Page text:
Western Invitational Chess Camp

Fins0905
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Ah, the summer chess camp. Often misinterpreted as a threat ("You better be good this summer or I'm sending you away to chess camp") or a punchline ("Oh, you had a blast at adventure camp? Well, I had the time of my life at CHESS CAMP!), insiders know: chess camp can actually be pretty awesome! Top chess camps these days feature premier instructors, comprehensive chess learning, and plenty of fun activities and extras.

I had the privilege of teaching at two such week-long camps in July:

The Western Invitational Chess Camp has been organized since 2004 by my good friend, FM Robby Adamson (colloquially: "BLITZMASTER"!). Robby is extremely passionate about youth chess, and he has been influential in the development of many top young players around the country. He personally helped me to refine important aspects of my game when I was making the push to master in 8th/9th grade (though I'm still trying to recover from being forced to learn the Benko Gambit...just kidding, Robby!). Over the past couple years I had been prodding Robby to take me on as a instructor, and I was thrilled that he finally gave me the chance to teach. Robby selects his instructors very carefully (most are established Grandmasters and well-respected trainers), so I definitely appreciated the vote of confidence.

I joined fellow instructors GMs Melikset Khachiyan, Alejandro Ramirez, Josh Friedel, and IM Levon Altounian (plus Robby).

(left to right: me, GM Melikset Khachiyan, FM Robby Adamson)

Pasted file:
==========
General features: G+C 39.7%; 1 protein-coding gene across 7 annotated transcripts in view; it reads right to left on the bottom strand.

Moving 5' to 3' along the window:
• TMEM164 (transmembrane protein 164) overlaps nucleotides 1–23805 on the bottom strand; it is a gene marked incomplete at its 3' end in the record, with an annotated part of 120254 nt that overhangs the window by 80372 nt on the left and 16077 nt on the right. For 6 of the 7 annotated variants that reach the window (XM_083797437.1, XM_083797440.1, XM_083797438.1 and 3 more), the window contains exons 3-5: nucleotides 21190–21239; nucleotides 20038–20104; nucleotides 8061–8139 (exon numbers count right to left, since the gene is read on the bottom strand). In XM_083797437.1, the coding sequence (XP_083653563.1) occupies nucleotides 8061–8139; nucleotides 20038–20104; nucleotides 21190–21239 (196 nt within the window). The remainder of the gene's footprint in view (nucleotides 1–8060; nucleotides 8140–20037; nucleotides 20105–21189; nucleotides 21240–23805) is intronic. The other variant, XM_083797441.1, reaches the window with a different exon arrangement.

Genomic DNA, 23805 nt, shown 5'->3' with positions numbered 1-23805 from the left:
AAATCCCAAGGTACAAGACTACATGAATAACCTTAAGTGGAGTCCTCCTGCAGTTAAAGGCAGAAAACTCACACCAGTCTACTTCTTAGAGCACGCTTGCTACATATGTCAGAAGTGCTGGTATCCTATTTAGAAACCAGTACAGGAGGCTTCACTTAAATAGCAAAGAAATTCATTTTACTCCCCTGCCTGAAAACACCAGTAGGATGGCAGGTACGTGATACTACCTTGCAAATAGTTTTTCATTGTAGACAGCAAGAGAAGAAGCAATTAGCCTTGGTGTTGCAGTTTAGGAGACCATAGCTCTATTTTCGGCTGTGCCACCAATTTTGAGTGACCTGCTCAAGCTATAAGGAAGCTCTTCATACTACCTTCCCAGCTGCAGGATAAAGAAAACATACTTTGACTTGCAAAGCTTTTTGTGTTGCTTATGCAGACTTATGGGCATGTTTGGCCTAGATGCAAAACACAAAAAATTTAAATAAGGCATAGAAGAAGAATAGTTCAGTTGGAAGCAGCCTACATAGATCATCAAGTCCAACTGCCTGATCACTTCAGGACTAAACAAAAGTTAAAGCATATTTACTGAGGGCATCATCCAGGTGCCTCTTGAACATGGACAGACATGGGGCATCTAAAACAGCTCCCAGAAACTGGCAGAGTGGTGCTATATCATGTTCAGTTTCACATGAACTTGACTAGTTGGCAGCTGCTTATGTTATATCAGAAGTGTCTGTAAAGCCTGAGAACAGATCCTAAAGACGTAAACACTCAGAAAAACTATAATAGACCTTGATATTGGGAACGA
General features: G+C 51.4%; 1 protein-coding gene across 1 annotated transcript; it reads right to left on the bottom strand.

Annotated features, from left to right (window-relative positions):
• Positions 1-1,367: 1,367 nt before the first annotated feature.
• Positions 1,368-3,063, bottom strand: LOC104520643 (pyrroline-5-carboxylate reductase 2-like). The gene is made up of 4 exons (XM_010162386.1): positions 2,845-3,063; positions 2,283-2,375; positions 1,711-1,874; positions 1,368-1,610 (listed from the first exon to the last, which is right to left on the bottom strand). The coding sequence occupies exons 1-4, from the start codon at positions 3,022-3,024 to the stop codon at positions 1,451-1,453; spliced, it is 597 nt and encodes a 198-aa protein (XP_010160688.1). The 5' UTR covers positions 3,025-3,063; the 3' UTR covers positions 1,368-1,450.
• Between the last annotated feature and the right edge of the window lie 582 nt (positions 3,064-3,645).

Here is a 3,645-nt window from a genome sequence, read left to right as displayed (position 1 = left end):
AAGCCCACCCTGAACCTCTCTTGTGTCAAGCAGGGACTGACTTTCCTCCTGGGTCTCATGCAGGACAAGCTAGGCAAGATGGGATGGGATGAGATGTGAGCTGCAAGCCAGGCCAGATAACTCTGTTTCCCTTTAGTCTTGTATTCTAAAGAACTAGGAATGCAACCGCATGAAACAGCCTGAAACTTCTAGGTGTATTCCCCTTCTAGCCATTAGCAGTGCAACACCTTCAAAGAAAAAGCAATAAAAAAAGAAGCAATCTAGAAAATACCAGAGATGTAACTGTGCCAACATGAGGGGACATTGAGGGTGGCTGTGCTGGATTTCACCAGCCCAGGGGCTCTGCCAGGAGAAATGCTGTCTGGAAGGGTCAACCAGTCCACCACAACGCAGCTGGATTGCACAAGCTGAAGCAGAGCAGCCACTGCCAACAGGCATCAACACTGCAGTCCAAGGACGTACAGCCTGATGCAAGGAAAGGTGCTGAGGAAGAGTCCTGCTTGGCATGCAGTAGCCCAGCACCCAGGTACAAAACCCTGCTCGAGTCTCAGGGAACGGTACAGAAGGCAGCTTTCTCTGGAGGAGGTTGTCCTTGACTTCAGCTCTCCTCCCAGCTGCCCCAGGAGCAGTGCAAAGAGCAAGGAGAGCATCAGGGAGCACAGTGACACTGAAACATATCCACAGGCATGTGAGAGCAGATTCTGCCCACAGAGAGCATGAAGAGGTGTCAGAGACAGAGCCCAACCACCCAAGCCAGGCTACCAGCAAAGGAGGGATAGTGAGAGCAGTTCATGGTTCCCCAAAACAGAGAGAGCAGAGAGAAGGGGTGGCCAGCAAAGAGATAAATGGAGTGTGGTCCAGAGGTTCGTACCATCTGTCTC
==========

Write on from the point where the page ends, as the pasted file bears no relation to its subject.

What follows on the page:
Students in the top group this year all had ratings of 2100+ USCF. Even the "lower" groups boasted very high average ratings (average of around 1800 for the camp as a whole, I believe).

Instruction lasted from 9 am - 5 pm each day, with three main lectures (including a cool "practical exercise" portion). There was also a camp tournament running throughout. All of the instructors prepared very challenging lecture material, and the campers really rose to the occasion. Seriously, I was blown away by how on-point these promising young players could be. It was clear that everyone in attendance was genuinely interested in improving their game, and it thus made the teaching very enjoyable.

The camp also had a variety of fun evening activities: blitz/bullet/bughouse tournaments, bowling, a camp party, and a midnight showing of "The Dark Knight Rises"! I was thoroughly exhausted by camp's end (with the activities we weren't getting home until 9:00 pm or later!), but it was TOTALLY worth it. I met a ton of great campers and parents, and everyone involved had a great time.

In a word, phenomenal! I encourage any interested reader to check out Robby's camp next year. A few pics:

(Camp tourney in progress)

(GM "Handi" Ramirez gives a lecture. Yes, the camp shirts really says '#swagCHESScamp' !)
(GM Melik managing the pairings for the bullet tourney)

 (Me explaining the finer points of pawn endings!?)

(Bughouse always livens things up!)

(Bowling at Fiesta Lanes)

(A unique camp tradition: older campers "vandalize" Robby's car!)

(...but he seems OK with it)

(Camp pic - courtesy of Linda Diaz)

This post is getting a little long, so I'll save my discussion of the similarly-awesome St. Olaf Olechess Camp for my next post. I taught at OleChess last year, and it nearly DOUBLED in size this year! The instructor list included GMs Alex Onischuk, Yury Shulman, Alex Yermolinsky, IM Irina Krush (US Women's Champion!), myself, and FM Kevin Bachler. If you're up to it, here are two interesting exercises I presented at OleChess (and subsequently to a couple of my students):
White is attacking our rook. What should we do?

White just played the provactive 25.Nf4-d5!? How should we react?

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